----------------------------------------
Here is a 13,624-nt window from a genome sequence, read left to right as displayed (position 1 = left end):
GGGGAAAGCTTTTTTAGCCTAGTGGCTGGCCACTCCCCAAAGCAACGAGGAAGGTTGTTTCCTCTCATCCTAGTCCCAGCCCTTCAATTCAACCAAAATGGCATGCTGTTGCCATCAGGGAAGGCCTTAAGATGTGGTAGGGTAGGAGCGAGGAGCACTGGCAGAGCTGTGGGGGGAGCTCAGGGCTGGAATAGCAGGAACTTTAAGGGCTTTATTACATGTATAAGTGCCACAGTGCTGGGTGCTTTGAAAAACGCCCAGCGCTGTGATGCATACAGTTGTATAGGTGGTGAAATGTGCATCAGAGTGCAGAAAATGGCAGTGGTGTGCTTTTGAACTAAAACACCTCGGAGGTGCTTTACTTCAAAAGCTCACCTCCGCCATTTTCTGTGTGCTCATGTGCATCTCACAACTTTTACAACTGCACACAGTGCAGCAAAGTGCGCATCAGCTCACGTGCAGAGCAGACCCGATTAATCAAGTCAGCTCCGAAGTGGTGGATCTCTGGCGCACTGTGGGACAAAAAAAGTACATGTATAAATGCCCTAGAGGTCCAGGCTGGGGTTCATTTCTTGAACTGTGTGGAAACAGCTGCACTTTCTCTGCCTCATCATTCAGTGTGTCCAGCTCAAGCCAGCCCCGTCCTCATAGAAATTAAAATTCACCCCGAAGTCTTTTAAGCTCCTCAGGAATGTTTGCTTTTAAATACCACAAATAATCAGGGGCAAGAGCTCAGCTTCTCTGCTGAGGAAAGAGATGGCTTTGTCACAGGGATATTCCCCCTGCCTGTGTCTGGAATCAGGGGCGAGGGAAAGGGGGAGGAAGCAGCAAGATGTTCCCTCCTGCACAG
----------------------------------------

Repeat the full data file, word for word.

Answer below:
Here is a 13,624-nt window from a genome sequence, read left to right as displayed (position 1 = left end):
GGGGAAAGCTTTTTTAGCCTAGTGGCTGGCCACTCCCCAAAGCAACGAGGAAGGTTGTTTCCTCTCATCCTAGTCCCAGCCCTTCAATTCAACCAAAATGGCATGCTGTTGCCATCAGGGAAGGCCTTAAGATGTGGTAGGGTAGGAGCGAGGAGCACTGGCAGAGCTGTGGGGGGAGCTCAGGGCTGGAATAGCAGGAACTTTAAGGGCTTTATTACATGTATAAGTGCCACAGTGCTGGGTGCTTTGAAAAACGCCCAGCGCTGTGATGCATACAGTTGTATAGGTGGTGAAATGTGCATCAGAGTGCAGAAAATGGCAGTGGTGTGCTTTTGAACTAAAACACCTCGGAGGTGCTTTACTTCAAAAGCTCACCTCCGCCATTTTCTGTGTGCTCATGTGCATCTCACAACTTTTACAACTGCACACAGTGCAGCAAAGTGCGCATCAGCTCACGTGCAGAGCAGACCCGATTAATCAAGTCAGCTCCGAAGTGGTGGATCTCTGGCGCACTGTGGGACAAAAAAAGTACATGTATAAATGCCCTAGAGGTCCAGGCTGGGGTTCATTTCTTGAACTGTGTGGAAACAGCTGCACTTTCTCTGCCTCATCATTCAGTGTGTCCAGCTCAAGCCAGCCCCGTCCTCATAGAAATTAAAATTCACCCCGAAGTCTTTTAAGCTCCTCAGGAATGTTTGCTTTTAAATACCACAAATAATCAGGGGCAAGAGCTCAGCTTCTCTGCTGAGGAAAGAGATGGCTTTGTCACAGGGATATTCCCCCTGCCTGTGTCTGGAATCAGGGGCGAGGGAAAGGGGGAGGAAGCAGCAAGATGTTCCCTCCTGCACAG